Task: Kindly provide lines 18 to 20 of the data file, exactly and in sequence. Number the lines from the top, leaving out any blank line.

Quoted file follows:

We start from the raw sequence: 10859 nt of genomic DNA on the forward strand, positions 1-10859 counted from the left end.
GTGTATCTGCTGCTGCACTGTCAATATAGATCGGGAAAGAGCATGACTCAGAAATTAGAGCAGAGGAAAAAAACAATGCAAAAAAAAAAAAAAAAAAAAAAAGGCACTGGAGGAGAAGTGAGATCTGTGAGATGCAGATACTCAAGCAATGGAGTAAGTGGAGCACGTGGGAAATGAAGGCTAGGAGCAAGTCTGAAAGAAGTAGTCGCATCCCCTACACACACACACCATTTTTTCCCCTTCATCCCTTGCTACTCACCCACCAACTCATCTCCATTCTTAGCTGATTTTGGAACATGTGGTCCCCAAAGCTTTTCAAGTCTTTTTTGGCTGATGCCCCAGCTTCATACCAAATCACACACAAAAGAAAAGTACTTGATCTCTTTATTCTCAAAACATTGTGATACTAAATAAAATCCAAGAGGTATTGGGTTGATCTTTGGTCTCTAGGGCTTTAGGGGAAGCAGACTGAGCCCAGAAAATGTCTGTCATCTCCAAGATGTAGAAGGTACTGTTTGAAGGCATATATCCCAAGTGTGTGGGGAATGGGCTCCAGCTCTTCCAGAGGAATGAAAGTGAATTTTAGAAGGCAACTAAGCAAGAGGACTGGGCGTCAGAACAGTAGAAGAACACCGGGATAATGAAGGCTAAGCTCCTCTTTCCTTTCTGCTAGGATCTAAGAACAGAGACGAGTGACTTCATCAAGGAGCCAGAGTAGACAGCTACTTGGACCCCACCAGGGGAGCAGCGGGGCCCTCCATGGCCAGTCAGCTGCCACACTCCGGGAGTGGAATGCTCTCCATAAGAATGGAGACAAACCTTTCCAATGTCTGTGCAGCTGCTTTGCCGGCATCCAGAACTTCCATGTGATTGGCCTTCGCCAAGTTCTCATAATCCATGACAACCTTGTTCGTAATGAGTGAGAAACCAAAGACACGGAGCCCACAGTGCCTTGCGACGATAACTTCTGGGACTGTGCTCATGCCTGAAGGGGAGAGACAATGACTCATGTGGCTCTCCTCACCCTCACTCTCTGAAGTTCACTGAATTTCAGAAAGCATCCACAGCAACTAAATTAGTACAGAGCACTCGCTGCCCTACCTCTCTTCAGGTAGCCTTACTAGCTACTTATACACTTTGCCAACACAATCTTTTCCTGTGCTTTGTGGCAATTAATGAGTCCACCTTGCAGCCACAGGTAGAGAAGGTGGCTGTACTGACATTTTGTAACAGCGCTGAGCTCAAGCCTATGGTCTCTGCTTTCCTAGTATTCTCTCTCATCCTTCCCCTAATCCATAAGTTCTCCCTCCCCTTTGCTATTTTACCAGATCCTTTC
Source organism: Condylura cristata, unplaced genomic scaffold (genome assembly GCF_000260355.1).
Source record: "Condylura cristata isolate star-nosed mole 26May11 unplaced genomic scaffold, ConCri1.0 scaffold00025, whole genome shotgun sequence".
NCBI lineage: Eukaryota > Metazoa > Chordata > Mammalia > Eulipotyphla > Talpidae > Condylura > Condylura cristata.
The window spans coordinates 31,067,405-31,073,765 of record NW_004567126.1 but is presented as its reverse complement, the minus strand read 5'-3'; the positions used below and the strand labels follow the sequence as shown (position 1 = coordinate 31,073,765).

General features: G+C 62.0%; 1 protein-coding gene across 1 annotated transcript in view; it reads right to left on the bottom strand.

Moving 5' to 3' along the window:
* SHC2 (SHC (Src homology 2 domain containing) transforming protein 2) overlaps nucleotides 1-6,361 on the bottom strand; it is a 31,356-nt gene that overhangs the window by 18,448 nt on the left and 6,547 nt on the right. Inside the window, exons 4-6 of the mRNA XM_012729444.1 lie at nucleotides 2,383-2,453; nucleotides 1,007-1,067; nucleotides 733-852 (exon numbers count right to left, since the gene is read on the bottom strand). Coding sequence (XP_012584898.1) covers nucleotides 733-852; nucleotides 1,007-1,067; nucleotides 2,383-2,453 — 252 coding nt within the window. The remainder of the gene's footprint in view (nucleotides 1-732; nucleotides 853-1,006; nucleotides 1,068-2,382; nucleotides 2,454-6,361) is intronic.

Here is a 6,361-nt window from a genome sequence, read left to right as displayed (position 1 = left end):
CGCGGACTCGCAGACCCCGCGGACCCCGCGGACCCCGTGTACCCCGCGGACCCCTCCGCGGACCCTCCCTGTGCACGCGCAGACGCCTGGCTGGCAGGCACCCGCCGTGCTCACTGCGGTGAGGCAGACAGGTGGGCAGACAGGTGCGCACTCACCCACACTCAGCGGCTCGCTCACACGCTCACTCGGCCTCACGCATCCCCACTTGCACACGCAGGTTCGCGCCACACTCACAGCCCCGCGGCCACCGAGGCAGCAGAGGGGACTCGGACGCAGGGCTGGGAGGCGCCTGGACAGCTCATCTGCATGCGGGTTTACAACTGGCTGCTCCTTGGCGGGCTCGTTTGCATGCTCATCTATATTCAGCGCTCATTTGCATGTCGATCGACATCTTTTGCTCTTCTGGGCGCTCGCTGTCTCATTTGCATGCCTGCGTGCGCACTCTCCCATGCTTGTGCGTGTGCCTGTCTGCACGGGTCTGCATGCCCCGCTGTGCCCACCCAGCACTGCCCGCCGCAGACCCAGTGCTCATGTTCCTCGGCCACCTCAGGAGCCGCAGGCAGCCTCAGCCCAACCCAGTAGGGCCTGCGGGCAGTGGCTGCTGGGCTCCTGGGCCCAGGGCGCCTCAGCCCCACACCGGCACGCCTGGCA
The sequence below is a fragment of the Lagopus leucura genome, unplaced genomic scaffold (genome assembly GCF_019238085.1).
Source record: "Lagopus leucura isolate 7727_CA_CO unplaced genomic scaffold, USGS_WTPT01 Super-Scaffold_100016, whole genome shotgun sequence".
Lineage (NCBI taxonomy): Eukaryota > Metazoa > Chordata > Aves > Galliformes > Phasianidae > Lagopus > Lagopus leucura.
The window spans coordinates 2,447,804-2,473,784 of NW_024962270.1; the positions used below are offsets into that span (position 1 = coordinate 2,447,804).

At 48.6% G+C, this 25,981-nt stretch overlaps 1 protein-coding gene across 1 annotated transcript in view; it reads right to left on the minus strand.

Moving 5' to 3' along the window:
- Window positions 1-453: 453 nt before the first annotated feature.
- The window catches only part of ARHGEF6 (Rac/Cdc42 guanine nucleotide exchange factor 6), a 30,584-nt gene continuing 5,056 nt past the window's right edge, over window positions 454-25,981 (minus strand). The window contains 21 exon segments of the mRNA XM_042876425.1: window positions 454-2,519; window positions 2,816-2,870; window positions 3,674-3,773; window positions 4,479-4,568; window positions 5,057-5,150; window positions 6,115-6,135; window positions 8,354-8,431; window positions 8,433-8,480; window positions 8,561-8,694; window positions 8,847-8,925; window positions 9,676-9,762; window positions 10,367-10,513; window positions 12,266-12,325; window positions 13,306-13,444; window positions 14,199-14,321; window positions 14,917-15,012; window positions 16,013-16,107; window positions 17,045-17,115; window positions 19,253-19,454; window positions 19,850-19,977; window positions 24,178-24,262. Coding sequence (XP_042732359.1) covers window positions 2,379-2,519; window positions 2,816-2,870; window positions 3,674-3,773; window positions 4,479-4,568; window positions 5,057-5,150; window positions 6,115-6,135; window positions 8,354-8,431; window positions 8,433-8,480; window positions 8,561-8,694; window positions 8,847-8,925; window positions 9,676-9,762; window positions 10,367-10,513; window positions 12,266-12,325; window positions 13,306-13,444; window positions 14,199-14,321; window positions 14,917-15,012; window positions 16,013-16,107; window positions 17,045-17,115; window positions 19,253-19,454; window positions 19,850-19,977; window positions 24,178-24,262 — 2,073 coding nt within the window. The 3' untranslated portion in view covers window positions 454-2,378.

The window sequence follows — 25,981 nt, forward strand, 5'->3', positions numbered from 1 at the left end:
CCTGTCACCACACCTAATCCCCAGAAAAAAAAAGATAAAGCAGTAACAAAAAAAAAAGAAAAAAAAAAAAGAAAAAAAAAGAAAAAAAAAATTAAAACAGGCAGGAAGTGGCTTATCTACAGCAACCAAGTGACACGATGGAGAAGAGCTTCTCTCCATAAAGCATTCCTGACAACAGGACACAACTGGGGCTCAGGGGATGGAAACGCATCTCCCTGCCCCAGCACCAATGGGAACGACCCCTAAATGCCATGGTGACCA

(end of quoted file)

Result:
- Window positions 1-453: 453 nt before the first annotated feature.
- The window catches only part of ARHGEF6 (Rac/Cdc42 guanine nucleotide exchange factor 6), a 30,584-nt gene continuing 5,056 nt past the window's right edge, over window positions 454-25,981 (minus strand). The window contains 21 exon segments of the mRNA XM_042876425.1: window positions 454-2,519; window positions 2,816-2,870; window positions 3,674-3,773; window positions 4,479-4,568; window positions 5,057-5,150; window positions 6,115-6,135; window positions 8,354-8,431; window positions 8,433-8,480; window positions 8,561-8,694; window positions 8,847-8,925; window positions 9,676-9,762; window positions 10,367-10,513; window positions 12,266-12,325; window positions 13,306-13,444; window positions 14,199-14,321; window positions 14,917-15,012; window positions 16,013-16,107; window positions 17,045-17,115; window positions 19,253-19,454; window positions 19,850-19,977; window positions 24,178-24,262. Coding sequence (XP_042732359.1) covers window positions 2,379-2,519; window positions 2,816-2,870; window positions 3,674-3,773; window positions 4,479-4,568; window positions 5,057-5,150; window positions 6,115-6,135; window positions 8,354-8,431; window positions 8,433-8,480; window positions 8,561-8,694; window positions 8,847-8,925; window positions 9,676-9,762; window positions 10,367-10,513; window positions 12,266-12,325; window positions 13,306-13,444; window positions 14,199-14,321; window positions 14,917-15,012; window positions 16,013-16,107; window positions 17,045-17,115; window positions 19,253-19,454; window positions 19,850-19,977; window positions 24,178-24,262 — 2,073 coding nt within the window. The 3' untranslated portion in view covers window positions 454-2,378.

The window sequence follows — 25,981 nt, forward strand, 5'->3', positions numbered from 1 at the left end: